Harbaughs, Super Bowl rematches highlight SBXLVI possibilities

We're down to the final four, and I can't help but think about some of the potential Super Bowl plots. And how can you not immediately consider the prospect of a Harbaugh vs. Harbaugh Super Bowl?

Their Thanksgiving night clash, with the Ravens hosting the 49ers, was one of the more emotional games of the regular season, and obviously was an incredibly memorable week for the Harbaugh family. Can you imagine what the week leading up to the Super Bowl would be if John Harbaugh was taking on his little brother, Jim?

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If those two teams lose, then we'd have a rematch from the Super Bowl of just a few years ago -- Giants against Patriots. New York peaking late in the season to fight its way into the playoffs in Week 17. That ferocious New York pass rush getting another shot at Tom Brady, or vice versa. Eli Manning getting the chance to win one more Super Bowl than his big brother. Tom Coughlin perhaps going off into the sunset a champion, facing off against another former Bill Parcells assistant, Bill Belichick. Who would be the David Tyree this time around?

A Giants-Ravens meeting would be a Super Bowl reunion as well, albeit one from a bit more than a decade ago. Ray Lewis has talked about perhaps retiring after a second ring, but facing Eli and these young receivers this time would be a lot different than the Kerry Collins-led Giants the Ravens took care of back in the day.

And a 49ers-Patriots meeting would give us Alex Smith, reborn, trying to outlast a truly elite QB for the third straight week -- he would have outlasted Drew Brees and Eli to get to the big game -- and any team led to the Super Bowl by a rookie head coach is going to generate a fair amount of subplots.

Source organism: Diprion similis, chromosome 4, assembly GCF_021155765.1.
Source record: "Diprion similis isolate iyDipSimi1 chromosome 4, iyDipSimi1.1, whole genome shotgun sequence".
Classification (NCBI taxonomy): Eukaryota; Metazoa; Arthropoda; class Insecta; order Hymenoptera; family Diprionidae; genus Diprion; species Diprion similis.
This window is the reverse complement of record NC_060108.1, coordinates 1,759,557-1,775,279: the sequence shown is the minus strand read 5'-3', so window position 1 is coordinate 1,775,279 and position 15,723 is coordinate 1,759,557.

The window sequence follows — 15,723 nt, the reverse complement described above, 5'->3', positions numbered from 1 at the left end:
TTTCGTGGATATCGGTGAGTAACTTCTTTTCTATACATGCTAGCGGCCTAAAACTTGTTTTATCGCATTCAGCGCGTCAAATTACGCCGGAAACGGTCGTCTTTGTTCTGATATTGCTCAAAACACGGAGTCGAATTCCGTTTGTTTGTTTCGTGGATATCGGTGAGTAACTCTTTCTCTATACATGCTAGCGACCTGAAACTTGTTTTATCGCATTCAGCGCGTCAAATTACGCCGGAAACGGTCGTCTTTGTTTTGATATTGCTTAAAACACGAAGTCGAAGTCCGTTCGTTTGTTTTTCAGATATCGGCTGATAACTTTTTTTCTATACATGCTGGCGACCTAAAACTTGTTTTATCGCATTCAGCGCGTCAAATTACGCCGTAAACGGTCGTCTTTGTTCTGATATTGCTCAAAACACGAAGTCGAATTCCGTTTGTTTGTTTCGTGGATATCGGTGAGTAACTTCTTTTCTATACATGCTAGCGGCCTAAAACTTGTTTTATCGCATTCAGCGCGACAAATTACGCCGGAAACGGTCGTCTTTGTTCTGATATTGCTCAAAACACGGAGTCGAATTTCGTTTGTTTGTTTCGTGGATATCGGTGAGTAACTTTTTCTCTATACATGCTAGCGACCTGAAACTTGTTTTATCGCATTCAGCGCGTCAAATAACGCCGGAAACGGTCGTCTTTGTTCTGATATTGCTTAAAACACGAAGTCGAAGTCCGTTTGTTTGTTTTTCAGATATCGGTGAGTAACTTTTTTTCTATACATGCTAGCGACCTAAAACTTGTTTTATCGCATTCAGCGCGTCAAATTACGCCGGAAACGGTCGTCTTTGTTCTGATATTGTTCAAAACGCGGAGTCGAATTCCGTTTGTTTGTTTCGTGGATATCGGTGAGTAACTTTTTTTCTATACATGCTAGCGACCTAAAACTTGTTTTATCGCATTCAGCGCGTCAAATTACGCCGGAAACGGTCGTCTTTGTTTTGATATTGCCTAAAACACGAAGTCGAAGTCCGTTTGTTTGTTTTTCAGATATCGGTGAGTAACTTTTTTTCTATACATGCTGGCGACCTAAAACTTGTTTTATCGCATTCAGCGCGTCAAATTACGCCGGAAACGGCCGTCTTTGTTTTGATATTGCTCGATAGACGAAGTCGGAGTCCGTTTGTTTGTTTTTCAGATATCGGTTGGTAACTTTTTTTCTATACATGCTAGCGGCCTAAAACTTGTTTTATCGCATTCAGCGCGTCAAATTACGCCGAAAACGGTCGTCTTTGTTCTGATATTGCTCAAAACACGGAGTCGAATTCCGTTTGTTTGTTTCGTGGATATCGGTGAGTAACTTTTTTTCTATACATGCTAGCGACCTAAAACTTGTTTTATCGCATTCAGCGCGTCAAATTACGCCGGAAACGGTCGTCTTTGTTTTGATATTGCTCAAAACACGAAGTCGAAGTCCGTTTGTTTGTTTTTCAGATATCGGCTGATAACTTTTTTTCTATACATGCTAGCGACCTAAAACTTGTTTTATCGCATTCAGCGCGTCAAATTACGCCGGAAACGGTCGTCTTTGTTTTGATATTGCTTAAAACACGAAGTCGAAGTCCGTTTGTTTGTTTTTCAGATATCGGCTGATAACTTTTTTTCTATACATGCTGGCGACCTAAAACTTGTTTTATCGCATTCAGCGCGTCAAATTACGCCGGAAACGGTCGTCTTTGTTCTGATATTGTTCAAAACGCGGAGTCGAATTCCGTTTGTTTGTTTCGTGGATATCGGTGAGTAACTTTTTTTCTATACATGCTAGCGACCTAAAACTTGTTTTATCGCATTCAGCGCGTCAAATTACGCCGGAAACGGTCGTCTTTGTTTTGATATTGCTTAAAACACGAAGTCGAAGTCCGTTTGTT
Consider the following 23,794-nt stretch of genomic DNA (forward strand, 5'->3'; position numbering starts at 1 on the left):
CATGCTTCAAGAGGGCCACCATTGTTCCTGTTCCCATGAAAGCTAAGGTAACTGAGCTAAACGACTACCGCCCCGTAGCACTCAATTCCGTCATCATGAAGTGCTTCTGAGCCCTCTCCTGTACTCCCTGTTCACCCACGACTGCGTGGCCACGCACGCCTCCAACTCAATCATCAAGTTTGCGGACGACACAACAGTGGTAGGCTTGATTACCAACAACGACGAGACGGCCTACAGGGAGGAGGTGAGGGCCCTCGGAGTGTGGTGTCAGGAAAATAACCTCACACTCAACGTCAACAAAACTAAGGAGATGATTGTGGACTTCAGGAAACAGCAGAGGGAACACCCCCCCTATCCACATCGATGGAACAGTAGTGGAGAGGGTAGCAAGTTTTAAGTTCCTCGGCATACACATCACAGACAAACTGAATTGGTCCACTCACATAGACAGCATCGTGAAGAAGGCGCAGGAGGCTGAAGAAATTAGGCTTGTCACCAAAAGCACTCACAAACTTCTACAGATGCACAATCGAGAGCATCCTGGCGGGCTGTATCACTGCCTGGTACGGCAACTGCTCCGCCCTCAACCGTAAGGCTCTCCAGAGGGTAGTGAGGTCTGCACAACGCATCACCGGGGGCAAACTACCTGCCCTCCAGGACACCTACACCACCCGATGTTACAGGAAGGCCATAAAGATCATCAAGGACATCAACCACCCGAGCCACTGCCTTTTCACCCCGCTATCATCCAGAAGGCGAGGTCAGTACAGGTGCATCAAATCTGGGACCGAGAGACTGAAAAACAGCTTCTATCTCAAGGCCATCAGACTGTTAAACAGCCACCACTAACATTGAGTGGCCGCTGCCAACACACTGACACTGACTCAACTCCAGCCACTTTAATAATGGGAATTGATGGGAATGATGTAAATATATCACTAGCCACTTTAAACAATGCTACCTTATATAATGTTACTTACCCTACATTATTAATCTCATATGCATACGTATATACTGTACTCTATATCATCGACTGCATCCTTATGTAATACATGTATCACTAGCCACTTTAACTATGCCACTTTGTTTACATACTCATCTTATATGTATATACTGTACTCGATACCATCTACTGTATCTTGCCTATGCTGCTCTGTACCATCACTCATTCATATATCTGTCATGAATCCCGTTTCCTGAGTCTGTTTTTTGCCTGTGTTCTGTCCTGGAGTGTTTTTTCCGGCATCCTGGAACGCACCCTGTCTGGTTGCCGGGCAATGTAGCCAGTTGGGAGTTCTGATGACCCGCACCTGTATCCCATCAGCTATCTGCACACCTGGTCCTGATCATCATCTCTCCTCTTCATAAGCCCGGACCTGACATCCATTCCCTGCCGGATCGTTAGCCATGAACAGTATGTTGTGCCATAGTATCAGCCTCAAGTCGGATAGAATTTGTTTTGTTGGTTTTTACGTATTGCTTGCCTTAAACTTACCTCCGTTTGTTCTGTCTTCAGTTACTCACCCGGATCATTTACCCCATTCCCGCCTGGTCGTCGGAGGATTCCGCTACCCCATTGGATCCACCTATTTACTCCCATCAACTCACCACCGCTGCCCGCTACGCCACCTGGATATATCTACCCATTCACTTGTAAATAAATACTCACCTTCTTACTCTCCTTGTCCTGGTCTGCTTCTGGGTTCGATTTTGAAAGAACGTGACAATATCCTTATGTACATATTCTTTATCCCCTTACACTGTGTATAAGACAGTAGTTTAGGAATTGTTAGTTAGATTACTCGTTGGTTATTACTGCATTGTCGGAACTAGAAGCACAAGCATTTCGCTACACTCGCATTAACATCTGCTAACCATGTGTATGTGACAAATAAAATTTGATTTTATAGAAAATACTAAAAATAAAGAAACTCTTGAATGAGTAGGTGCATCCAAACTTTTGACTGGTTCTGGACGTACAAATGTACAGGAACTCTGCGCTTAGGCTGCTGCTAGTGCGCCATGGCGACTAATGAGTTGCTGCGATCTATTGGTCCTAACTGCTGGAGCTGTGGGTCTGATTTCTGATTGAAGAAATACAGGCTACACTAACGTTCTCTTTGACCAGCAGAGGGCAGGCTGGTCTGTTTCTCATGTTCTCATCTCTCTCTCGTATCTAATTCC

Odds and ends

» Baffling clock management from Baltimore: Whether Joe Flacco checked into a pass play or not, there is no way the Ravens can be throwing on second-and-5 inside field-goal range nursing a four-point lead with about three minutes to play and Houston with two timeouts. Especially on a day when the pass game suffered and the Ravens were picking up five-yard chunks on the ground at times in the second half. They should have left the Texans without timeouts, or bled at least another 90 seconds off the clock. But the misfire to Anquan Boldin on a slant led to another pass play on third down, and though the field goal was good, that clock management was baffling. It's the kind of sequence that has had Cam Cameron under fire the past two years, but the Ravens continue to play deep into January every year, which leaves the list of potential replacements pretty thin by the time team management gets the chance to really make changes. Baltimore will need a much better offensive outing against the Patriots, but having made two AFC Championship Games in Harbaugh's first four seasons, the reality is it would be difficult to make a coordinator switch a week from now, if that's when the season ends. ...

» Pivotal moment came early in San Fran: I thought the Saints-49ers game really turned when Pierre Thomas was knocked out. That huge hit -- which seemed to be helmet-to-helmet to me -- set the tone, the Saints fumbled, New Orleans had to chase the game rather than force Alex Smith to do so (at least until the final drive), and San Francisco's physicality carried the day. In a game with so many twists and turns, I thought that hit inside the 5-yard line was huge. ...

» Domination by the G-Men: It's hard to account for how out-of-sync the Green Bay receivers were. They simply didn't seem to be as charged up as the Giants for the most part, and they couldn't get up for the fight. The Giants took the game to the Packers in pretty much all aspects of play. ...

» Ravens will have hands full vs. Patriots: As for the Patriots, when they target those two young tight ends as much as they did Saturday night, I don't know who can stop it. Ray Lewis will have his hands full in coverage, and if Terrell Suggs can't get back to his magna cum laude status at Balls So Hard University (because Sunday he looked like a high-school dropout for much of the game), then the Ravens might not stand a chance. They have to pester Brady repeatedly and attack the edges in the run game. Period.

Follow Jason La Canfora on Twitter @jasonlacanfora.

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